Grammar games

grammar game booboo

Spot the booboo

You can play this game anywhere!

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Their, they’re or there?

Here you have a step by step lesson plan for writing individual stories, following a model from which lots of ideas can be generated. The model clearly highlights the difference in meaning for these three commonly confused words. There’s also an adaptation needing higher level reasoning. Another story model is an optional extra, or you can use it as an alternative to the first one.

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Could have, would have, must have (+ verb)

This is a guessing game about famous people (who unfortunately must have died), with a two step adaptation for younger learners. The game can be done in pairs, groups or as a whole class. These activities emphasise that while people may think they heard e.g. “could of tried to be an outlandishly fine comedian”, they most certainly didn’t!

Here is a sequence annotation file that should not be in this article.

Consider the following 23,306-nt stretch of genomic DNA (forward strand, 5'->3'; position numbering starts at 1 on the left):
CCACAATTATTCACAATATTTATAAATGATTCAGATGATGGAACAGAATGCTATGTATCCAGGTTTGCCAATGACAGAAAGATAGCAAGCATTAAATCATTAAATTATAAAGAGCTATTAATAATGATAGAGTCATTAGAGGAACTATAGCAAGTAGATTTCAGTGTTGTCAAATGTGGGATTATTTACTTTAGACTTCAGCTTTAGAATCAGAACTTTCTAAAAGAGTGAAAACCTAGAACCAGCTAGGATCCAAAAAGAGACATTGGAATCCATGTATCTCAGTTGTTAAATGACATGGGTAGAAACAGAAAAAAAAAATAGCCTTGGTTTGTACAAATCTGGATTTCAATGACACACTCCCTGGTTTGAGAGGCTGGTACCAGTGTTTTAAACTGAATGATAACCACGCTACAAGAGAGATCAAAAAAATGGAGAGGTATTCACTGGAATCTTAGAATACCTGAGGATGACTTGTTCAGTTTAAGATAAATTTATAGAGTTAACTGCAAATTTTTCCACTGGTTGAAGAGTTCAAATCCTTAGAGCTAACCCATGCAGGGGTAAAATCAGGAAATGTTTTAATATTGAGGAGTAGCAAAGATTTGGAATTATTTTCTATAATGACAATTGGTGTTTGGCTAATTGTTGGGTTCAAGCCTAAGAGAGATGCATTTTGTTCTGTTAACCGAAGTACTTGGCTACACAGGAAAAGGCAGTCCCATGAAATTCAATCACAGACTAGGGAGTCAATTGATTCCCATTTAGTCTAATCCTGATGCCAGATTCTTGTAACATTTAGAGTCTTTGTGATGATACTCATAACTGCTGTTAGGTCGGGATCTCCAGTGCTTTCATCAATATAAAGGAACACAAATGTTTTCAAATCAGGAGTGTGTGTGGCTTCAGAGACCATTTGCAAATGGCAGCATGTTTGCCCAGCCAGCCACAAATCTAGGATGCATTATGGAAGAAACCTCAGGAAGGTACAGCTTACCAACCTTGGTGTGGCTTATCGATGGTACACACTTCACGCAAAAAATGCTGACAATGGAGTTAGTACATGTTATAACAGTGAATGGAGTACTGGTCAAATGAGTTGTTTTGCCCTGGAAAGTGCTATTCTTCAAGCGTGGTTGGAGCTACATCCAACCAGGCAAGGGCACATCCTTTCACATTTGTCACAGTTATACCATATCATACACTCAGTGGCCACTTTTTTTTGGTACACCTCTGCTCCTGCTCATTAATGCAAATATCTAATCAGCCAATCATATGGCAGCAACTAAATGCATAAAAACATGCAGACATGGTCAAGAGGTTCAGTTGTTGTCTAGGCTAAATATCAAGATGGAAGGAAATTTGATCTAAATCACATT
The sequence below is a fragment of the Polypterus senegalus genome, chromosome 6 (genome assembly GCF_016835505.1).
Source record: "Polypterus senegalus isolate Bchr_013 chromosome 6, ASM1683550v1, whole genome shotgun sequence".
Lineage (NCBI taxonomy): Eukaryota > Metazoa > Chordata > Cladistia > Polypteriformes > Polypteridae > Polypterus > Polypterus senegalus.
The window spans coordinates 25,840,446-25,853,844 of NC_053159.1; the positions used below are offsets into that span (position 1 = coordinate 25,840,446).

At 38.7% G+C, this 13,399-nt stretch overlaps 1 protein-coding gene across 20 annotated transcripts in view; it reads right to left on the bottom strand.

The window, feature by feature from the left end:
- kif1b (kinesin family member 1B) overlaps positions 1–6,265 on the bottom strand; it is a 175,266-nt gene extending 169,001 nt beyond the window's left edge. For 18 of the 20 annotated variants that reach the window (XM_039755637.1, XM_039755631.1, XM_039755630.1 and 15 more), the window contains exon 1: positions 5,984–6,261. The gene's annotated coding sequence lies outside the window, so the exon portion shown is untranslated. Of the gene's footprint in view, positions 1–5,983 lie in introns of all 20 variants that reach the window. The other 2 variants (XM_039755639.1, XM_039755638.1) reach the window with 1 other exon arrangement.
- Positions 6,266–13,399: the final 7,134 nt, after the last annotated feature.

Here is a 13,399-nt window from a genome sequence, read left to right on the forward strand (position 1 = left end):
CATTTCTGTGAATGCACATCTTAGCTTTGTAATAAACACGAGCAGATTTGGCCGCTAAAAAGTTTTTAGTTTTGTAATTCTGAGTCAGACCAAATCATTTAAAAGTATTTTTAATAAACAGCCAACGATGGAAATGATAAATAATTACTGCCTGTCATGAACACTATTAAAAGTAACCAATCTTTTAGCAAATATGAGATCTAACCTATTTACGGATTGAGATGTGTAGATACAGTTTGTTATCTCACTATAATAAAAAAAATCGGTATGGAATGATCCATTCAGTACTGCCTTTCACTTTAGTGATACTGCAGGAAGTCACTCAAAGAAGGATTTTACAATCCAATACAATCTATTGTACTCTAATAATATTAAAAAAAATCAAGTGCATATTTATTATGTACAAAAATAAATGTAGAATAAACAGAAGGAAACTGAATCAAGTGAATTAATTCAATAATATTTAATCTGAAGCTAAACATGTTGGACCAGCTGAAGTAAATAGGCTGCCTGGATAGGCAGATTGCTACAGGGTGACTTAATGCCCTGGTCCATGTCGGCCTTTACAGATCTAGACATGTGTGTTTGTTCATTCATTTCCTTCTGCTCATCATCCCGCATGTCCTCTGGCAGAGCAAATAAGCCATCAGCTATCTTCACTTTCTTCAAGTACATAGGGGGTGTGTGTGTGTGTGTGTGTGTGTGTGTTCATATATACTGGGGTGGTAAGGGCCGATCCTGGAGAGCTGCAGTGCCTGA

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Punctuation changes meanings

First a single unpunctuated sentence is shown which happens to be so ambiguous that it can mean two completely opposite ideas. After that has been teased into submission by various means, an entire letter which is similarly unclear is given. They are both rather melodramatic, so be warned…


A grammar maze

Brush up on your grammar and explore a maze of possibilities. If you get all answers right, you will get to the exit.